Posted in MG Novels, So Many Good Books

Journey Beyond the Burrow

Marvelous Middle Grade Monday

Journey Beyond the Burrow (Harper, 2021) by Rina Heisel is a fun adventure story and a Junior Library Guild Gold Standard Selection.

Tobin (a mouse) knows the rules by heart, but he must break rule #8 “Never purse a predator. Never.” when his baby brother is stolen by a huge arachnid. Tobin, his sister Talia, and best friend Wiley meet all kinds of creatures on their journey, plus Tobin ends up breaking other rules so that everyone survives.

I love the weather scout procedures, the sensory details from the mouse viewpoint, and the Official Rules of Rodentia. #13: “Heed the whispered warnings of weather; ignoring it’s clues will spell your doom.”

Learn about the author here and more about her debut novel here.

The nearest I have to a rule is a Post-it on the wall in front of my desk saying ‘Faire et se taire’ (Flaubert), which I translate for myself as ‘Shut up and get on with it.’
Helen Simpson

The nearest I have

Posted in MG Novels, So Many Good Books, YA Novels

Two Books – Same Theme

As a kid I was horrified to learn about Nazi Germany and the holocaust. How could people think like that?! My naive self thought antisemitism would disappear. And, of course, so would Nazis. Unfortunately not. Here are two books to help middle grade and young adult readers with these topics. Both are told in multiple points of view.

Linked (Scholastic Press, 2021) by Gordon Korman deals with what happens when a student paints a swastika on the school walls. Meet Michael, Lincoln, and Dana all struggling with the aftermath in their quiet town. Who did it and why? (mg novel)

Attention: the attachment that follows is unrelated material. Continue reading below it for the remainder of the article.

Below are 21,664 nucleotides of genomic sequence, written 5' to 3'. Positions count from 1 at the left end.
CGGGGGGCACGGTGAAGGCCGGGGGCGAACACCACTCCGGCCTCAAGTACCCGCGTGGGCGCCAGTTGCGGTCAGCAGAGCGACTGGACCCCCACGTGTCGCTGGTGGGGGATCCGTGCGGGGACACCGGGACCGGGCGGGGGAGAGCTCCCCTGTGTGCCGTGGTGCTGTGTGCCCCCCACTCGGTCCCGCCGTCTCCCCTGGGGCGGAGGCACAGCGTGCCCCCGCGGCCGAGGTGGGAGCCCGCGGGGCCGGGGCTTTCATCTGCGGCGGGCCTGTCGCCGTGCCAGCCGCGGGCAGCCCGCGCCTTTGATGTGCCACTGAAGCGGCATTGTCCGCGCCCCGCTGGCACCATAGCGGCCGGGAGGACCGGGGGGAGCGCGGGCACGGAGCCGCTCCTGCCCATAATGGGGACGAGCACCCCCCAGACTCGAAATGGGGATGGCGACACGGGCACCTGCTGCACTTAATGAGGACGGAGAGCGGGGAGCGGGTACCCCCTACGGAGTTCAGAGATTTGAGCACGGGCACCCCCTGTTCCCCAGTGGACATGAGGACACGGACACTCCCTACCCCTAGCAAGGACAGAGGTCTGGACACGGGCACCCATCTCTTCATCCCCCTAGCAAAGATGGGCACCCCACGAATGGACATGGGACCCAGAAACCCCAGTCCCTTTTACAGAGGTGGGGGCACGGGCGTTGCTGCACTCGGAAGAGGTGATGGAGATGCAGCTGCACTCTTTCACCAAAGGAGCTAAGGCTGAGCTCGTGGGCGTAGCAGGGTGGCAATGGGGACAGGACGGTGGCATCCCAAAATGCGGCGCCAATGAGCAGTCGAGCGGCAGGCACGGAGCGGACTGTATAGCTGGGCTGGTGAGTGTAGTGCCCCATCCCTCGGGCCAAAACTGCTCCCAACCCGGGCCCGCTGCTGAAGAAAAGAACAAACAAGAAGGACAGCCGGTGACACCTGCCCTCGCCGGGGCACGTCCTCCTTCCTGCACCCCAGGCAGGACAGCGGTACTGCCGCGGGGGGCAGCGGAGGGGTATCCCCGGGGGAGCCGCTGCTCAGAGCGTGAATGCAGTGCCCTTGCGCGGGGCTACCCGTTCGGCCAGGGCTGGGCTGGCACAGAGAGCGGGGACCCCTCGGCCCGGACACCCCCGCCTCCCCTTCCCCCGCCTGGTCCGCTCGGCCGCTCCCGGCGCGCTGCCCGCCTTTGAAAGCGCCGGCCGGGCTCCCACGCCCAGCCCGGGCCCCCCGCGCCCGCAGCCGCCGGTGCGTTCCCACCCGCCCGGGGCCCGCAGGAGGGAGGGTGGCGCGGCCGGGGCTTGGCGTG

The Assignment (Ember, 2020) by Liza Wiemer starts out with the good intentions of a teacher wanting his students to understand how horrific the genocide of the Jews was, but his approach is wrong and two students–best friends Logan and Cade–take on the battle to get the assignment canceled. (YA novel)

Both stories have surprising twists and are thought provoking.

Gordon Korman is a many-times-published author. On his website this time, I learned his first book was published when he was fourteen!

The Assignment is Liza Wiermer’s second novel and has won numerous honors. Check it out here. Read about Lisa here.

Posted in The Nitty Gritty of Children's Writing, Writing Life

Comparison, the Enemy of Creation?

Comparison can be great when looking to purchase a product, but how does it affect the creative life?

“Comparison can kill your spirit. The success of others does not equal your failure. When you’re making art that makes you happy, only you can declare your success or failure.” It’s the conclusion Michael Terracciano, an independent comic creator, has reached, and oh, do I love that middle sentence.

Why is it so easy to compare? I wish I knew. We do it all the time in so many areas of our life—especially those where we’re unhappy or not completely satisfied.

But how does comparison help us? There’s always someone “better” or “worse,” so we may feel either depressed or good about ourselves. Neither position changes our work or our worth. Wait. Depression can change our work because we might give up.  Christy O’Shoney said, “Comparison is a terrible measuring stick.”

Fanny Flagg said, “Being a successful person is not necessarily defined by what you have achieved, but by what you have overcome.” Or the progress you’ve made, I’d like to add.

Comparison of our previous work with our current work may be encouraging. I know I’ve looked back at older writing and thought, wow, I’ve learned a lot since then. Or, that needs editing, when before I thought it was “perfect.” As long as we don’t harp on “failures” of our past, but use them as touchstones to see how we are progressing, self-comparison can be helpful. David Schlosser agreed, “The only writer to whom you should compare yourself is the writer you were yesterday.”

William Blake said, “I will not reason and compare; my business is to create.” Maya Angelou said, “You can’t use up creativity. The more you use, the more you have.” I see this so much in my writing life—the more I write, the more I want to write. And the more I compare, the less I want to write, so yes, I’d say comparison is the enemy of creation.

What do you think?